Last night was a rare night out for Veronica and I. The occasion was a fundraising dinner for a literacy foundation run by a friend, held at a nearby country club. The evening ended up turning out so wonderful that it was hard to remember how it started.
But this is a blog about our family’s experience with autism, so we cover the ugly as well as the good. To do so, I need to rewind the clock back to the beginning of the evening, back before we rubbed elbows with our town’s mayor, the superintendent of our school district, and the principal of the school Ryan will attend next year. Before I had a chance to chat briefly with one of my favorite sportswriters, Peter King of Sports Illustrated. Even before Veronica — Kentucky-born and SEC loyal — found herself quizzing Alabama-born Justin Tuck of the New York Giants as to why he had left SEC territory to play his college football at Notre Dame.
Oh I’m sorry, where was I? I was going to tell you about the evening’s difficult beginning. Must have gotten distracted there for a second. It’s really
not a big deal. We do stuff like that all the time.
Yes, back to the beginning of the evening.
We were completely dressed, ready to step out the door after giving final instructions to our sitter when … click.
The power went out.
It was a muggy day full of thunderstorms, but the weather was calm at the moment, so this was a very unwelcome surprise. I stuck my head outside and quickly confirmed ours entire street was affected.
In an instant, my heart sank. I knew what was coming next.
Riley ran about excitedly gathering flashlights and candles. She was immediately thinking of what activities she could do in the dark.
Ryan? He began to lose it.
NO COMPUTER? NO WII? NO TELEVISION?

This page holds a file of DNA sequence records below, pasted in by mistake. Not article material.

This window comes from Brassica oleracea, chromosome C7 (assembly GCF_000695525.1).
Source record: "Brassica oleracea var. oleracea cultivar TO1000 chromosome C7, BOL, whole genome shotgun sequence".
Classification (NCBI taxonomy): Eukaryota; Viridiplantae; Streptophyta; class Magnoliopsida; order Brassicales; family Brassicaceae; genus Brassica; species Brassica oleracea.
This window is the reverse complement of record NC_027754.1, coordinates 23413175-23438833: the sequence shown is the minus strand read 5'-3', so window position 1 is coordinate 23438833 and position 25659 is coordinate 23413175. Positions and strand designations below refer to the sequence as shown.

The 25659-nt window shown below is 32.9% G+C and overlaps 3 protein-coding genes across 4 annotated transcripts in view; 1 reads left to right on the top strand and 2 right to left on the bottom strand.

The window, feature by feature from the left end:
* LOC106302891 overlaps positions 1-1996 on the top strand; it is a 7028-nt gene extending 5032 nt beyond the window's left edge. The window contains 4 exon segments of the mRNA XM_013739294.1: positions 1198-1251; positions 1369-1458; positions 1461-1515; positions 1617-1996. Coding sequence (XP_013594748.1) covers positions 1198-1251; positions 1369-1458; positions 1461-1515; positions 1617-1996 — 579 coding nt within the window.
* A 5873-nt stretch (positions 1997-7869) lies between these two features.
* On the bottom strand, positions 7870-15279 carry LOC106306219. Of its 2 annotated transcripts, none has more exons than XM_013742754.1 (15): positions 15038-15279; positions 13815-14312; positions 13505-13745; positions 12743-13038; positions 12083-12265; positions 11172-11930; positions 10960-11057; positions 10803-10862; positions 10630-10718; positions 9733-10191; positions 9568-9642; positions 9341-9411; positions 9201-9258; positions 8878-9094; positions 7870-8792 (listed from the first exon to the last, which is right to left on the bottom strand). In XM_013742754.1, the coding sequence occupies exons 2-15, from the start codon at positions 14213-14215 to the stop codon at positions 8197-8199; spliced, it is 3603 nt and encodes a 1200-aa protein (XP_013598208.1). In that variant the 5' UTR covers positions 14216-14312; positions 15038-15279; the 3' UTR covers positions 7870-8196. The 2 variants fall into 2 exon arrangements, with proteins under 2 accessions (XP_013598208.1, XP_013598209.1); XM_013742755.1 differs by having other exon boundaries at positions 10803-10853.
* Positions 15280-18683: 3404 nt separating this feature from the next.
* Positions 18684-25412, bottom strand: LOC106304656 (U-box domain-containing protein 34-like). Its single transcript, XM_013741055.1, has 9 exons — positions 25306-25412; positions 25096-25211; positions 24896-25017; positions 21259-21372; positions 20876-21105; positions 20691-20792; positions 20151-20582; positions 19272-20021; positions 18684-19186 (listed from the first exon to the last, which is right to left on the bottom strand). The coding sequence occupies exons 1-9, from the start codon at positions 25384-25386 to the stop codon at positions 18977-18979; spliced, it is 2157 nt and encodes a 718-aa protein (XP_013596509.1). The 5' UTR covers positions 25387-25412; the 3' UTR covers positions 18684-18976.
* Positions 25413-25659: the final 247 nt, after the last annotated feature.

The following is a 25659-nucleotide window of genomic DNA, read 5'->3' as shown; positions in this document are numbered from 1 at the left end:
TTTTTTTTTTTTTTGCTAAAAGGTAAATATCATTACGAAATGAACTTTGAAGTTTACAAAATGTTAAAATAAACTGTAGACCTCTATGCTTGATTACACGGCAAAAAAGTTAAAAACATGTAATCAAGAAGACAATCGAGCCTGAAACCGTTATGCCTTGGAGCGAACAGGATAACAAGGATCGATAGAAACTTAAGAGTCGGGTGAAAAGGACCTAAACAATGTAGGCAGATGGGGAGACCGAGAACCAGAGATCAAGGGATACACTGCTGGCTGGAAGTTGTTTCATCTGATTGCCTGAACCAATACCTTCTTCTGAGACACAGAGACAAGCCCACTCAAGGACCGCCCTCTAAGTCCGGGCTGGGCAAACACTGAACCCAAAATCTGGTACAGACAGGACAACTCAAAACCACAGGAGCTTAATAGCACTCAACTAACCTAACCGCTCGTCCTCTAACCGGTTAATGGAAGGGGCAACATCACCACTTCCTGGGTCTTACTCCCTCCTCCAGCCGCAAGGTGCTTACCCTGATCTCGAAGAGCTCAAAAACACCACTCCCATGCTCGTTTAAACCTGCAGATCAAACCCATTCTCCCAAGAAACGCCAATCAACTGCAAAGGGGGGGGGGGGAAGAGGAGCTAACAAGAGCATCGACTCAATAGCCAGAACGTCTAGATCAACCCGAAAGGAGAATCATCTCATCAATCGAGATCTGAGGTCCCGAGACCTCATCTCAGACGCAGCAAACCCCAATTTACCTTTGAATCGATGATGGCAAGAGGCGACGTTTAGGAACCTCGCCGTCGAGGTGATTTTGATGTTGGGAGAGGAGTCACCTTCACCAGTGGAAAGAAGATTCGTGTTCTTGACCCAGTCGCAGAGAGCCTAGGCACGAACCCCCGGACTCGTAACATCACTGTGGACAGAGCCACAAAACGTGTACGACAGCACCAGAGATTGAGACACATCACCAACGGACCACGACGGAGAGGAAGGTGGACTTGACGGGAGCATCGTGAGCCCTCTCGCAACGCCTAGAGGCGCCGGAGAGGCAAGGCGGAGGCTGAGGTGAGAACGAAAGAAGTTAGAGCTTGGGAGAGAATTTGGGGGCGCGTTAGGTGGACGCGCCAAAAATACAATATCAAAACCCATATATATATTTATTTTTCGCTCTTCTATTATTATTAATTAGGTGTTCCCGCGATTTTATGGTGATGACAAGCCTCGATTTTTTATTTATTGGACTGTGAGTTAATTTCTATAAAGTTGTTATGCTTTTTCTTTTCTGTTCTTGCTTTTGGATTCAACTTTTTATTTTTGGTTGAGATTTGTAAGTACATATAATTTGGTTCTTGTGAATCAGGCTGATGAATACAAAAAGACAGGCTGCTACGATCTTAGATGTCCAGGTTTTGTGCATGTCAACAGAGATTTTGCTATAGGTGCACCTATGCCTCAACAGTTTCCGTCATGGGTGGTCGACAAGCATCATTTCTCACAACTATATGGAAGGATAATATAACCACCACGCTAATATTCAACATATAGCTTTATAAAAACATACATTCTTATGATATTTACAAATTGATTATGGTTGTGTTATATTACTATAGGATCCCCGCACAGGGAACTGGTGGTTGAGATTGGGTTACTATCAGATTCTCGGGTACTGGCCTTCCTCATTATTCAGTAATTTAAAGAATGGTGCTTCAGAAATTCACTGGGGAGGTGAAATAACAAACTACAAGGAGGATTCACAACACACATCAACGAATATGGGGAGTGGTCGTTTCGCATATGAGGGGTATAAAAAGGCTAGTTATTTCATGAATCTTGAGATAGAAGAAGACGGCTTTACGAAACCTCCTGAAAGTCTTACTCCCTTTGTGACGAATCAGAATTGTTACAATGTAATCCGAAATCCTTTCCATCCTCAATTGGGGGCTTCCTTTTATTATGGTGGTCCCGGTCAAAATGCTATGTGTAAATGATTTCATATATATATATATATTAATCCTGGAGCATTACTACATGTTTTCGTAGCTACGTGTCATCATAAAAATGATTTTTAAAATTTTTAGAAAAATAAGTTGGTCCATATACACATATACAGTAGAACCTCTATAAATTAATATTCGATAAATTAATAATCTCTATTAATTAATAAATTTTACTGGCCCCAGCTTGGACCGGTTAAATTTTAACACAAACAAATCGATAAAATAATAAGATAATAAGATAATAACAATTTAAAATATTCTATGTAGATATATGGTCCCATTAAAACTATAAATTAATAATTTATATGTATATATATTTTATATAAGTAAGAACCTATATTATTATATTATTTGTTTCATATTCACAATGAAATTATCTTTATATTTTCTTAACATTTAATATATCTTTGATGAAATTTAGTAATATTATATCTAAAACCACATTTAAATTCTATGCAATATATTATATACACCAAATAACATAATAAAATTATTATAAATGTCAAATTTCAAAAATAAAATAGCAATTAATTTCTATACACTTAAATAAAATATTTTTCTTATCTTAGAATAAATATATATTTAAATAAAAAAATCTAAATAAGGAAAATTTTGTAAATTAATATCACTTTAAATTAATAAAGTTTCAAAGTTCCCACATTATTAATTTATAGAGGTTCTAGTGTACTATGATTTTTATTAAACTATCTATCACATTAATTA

BUT WHAT DO I DO????
In that moment, what we had hoped would be a wonderful evening out among adults was thrown into jeopardy. Our sitter is great with Ryan, but it would be unfair for us to leave her to deal with him in meltdown mode.
I called the power company. I was the first to report the outage. There was no estimate for repair.
We tried to calm to Ryan. We acknowledged his anger and the unfairness of the situation. We told him how much we had spent on the tickets and asked if he could find a way to amuse himself without power. It was still light for a couple more hours. Could he play street hockey? No. He insisted he needed one of us to stay home and play goalie. Could he play with his Hockey Guys? No. He needed the computer to record the results of the game.
It was no use. His mind was set that without his favorite electronics, he would be miserable. Never mind that he often plays street hockey by himself in the backyard for hours. He often plays Hockey Guys without typing the results on a computer.
Veronica told me to go by myself. I really had no interest in doing so.
How could I get mad at Ryan? I was reacting in much the same way. I pride myself on not getting upset about things I cannot control. I was failing that test miserably. I felt my own anger rising.
The evening looked like it would be a lost cause as well as a giant waste of money and I was having a hard time taking that in stride. And just when I was decrying the unfairness of it all — exactly as Ryan had done — the lights came back on.
The blackout had lasted about 10 minutes. Ryan’s anger (and mine) disappeared as fast as it had come. We told the sitter to call us if the power went back out and jumped in the car. We figured at worst case we could at least enjoy a few minutes of the gala before having to race back home.
Well, the phone never rang. The power stayed on. Both kids were fine. By the time we pulled up to the country club, the difficult start to the evening was forgotten.
Before long, Veronica had spotted the superintendent and was telling him about the wonderful teachers, therapists, case managers, and aides that work with Ryan. When I saw our mayor, a fellow hockey player whom I had chatted up at a school skating party last year, I did the same. Later, she had a chance to introduce herself to the principal of Ryan’s sixth-grade school, laying the foundation for a good working relationship for next year.
We listened to inspirational stories of underprivileged kids learning to love writing through the help of the foundation’s summer camps. We were honored to meet some incredibly poised young people who had gone through the program. We listened to the evening’s honorees, King and Tuck, talk about why literacy is so important to them. And yes, Veronica got to question a two-time Super Bowl champion about his college choice, as well as his preference for the New York Rangers over the New Jersey Devils.
It was an incredible evening, one we will not soon forget. Because it turned out as it did, we are able to smile and laugh and the universe’s seemingly cruel sense of humor … until next time.